Pat Summitt plans to keep coaching women's college basketball despite her diagnoses of early-onset dementia, she said.
In a statement to the University of Tennessee and her Lady Vol basketball team, Summitt. After months of memory lapses, Summitt recently visited the Mayo Clinic in Rochester, Minn., where doctors diagnosed her having with a rare form of Alzheimer's-type dementia that strikes people younger than 65, who often have a family history of Alzheimer's disease.
Dementia risk increases with age. Alzheimer's disease -- the commonest form of dementia -- affects up to half of people older than 85. Pat Summitt Won't Stop Coaching Despite Dementia.
Summitt's son Tyler, 20, called his mom's courage and honesty about her diagnosis inspiring.
The course of early-onset dementia is variable, so it's unclear how quickly or slowly Summitt's symptoms will progress.
"Pat Summitt is our head coach, and she will continue to be," vice chancellor and athletics director Joan Cronan said in a statement. Pat Summitt, the winningest coach in college basketball history, has faced her share of adversaries on the court. Summitt, the 59-year-old coach of the Tennessee Lady Vols, has been diagnosed with early onset dementia.
Dementia that strikes before age 65 is considered early-onset Alzheimer's, according to the Mayo Clinic. It constitutes about 5 percent of Alzheimer's diagnoses - striking about 200,000 people per year. How much time does Summitt have left? Just as Summitt stated her intentions to remain as head coach, the Alzheimer's Association also recommends people diagnosed with early-onset dementia work as long as they and their doctors feel they can, and use a daily planner and other memory aids to organize job details.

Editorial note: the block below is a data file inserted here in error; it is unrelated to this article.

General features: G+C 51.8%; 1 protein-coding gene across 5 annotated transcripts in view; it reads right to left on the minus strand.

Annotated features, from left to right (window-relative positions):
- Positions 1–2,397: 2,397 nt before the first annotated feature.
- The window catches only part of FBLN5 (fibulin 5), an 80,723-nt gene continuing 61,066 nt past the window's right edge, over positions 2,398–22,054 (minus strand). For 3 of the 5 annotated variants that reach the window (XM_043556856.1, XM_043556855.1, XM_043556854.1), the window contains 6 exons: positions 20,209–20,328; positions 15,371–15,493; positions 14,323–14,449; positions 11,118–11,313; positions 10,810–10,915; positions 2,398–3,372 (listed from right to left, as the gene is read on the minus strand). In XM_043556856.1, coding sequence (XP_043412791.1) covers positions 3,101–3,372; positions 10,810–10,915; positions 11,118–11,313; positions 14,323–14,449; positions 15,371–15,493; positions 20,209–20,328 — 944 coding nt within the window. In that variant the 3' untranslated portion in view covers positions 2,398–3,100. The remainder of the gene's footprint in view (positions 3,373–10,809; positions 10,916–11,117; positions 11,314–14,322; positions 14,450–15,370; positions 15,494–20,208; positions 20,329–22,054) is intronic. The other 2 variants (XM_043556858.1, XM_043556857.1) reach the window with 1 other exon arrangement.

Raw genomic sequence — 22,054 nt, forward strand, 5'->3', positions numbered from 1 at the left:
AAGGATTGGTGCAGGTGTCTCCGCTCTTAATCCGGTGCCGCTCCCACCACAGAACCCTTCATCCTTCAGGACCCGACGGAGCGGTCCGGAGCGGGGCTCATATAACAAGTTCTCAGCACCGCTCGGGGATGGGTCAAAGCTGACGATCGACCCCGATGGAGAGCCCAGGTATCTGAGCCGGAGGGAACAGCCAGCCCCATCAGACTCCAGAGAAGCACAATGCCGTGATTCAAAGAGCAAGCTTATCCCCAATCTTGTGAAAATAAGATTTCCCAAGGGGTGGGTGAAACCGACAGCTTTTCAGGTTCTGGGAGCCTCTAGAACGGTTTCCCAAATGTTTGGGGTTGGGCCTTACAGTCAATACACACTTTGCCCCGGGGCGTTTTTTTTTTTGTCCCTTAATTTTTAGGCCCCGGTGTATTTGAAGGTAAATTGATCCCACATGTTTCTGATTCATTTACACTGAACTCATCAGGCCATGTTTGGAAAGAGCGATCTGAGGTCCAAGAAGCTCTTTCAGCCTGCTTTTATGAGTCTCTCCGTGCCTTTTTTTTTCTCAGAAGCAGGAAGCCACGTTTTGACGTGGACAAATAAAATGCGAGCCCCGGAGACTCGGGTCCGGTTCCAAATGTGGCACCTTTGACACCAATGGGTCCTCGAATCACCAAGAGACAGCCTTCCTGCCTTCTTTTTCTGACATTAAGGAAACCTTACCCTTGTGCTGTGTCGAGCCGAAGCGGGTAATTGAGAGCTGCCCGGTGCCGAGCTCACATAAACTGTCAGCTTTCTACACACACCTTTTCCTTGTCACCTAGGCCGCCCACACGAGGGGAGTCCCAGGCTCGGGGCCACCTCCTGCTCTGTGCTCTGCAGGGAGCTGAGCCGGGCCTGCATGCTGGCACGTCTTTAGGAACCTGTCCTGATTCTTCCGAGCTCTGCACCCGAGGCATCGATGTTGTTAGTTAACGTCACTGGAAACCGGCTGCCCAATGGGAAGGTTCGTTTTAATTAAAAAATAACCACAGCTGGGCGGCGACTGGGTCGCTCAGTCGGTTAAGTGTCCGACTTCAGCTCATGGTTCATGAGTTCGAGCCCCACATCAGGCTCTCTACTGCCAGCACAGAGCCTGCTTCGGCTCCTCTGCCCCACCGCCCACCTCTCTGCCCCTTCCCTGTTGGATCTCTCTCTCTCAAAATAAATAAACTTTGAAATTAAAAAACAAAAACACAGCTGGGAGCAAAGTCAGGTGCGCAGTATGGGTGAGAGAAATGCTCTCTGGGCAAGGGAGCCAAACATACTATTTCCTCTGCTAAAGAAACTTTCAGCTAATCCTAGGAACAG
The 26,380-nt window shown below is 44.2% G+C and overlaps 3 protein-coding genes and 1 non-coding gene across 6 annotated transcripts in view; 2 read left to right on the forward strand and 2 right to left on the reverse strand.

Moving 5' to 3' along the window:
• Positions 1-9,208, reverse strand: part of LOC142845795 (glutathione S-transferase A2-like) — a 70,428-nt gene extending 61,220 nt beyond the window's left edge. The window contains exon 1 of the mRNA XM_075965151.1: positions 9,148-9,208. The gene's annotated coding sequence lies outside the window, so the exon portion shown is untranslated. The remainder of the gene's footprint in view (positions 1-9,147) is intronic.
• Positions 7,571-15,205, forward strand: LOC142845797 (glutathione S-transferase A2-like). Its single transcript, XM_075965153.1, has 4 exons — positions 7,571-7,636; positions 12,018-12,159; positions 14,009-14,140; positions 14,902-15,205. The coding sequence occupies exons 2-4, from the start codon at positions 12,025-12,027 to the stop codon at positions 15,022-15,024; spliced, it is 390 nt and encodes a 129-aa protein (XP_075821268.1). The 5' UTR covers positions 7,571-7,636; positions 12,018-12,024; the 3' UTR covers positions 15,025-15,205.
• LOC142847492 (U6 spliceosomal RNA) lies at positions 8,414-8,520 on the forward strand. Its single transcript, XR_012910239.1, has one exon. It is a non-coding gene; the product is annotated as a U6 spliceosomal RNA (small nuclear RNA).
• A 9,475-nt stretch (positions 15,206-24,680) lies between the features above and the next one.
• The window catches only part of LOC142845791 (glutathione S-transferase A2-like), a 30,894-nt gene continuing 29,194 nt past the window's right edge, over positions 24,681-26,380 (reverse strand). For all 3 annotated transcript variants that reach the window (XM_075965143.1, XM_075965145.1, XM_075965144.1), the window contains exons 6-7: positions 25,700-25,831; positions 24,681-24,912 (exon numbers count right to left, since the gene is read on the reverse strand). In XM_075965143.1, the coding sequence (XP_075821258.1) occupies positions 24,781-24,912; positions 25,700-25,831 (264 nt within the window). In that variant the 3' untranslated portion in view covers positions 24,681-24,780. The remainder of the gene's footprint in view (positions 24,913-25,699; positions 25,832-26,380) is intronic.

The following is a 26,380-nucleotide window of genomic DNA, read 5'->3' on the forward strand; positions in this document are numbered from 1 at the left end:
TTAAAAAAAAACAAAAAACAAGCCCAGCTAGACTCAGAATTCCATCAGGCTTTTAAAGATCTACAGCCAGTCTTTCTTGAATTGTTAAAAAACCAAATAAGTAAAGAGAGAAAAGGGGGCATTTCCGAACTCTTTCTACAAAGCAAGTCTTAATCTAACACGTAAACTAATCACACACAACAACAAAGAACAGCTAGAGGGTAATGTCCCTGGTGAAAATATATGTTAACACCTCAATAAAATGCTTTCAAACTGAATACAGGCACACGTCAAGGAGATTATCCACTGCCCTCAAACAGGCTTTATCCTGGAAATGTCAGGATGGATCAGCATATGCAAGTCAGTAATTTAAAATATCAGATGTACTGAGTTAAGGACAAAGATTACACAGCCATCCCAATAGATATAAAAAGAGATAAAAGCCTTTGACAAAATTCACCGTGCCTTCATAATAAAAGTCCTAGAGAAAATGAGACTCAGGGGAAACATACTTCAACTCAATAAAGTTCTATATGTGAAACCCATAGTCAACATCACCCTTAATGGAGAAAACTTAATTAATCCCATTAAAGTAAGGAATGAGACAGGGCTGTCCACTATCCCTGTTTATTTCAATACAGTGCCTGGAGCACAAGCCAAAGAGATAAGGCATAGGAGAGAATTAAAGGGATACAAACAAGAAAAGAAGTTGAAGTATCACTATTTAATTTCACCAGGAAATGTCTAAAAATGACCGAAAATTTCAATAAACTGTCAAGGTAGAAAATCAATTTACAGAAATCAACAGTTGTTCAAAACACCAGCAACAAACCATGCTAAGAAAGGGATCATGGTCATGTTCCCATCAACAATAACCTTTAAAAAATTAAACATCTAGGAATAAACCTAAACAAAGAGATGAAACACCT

"I'm not going to let this keep me from coaching," Summitt told the Washington Post. Pat Summitt is the winningest coach in the history of college basketball, men's or women's — she has 1,071 of them. Summitt has created so many memories for women's sports. (MORE: Q&A With Tennessee Coach Pat Summitt)
Now, Alzheimer's may erase all these memories for Summitt. Summitt is going to keep coaching. Just watch Summitt's interview with Washington Post columnist Sally Jenkins, who co-authored Summitt's 1999 book, Reach for the Summitt and remains a close friend. You could argue that Summitt shouldn't coach. Summitt's players will surely support her. They'll know that Summitt's fight is bigger than themselves. And no one will fight this disease better that Pat Summitt.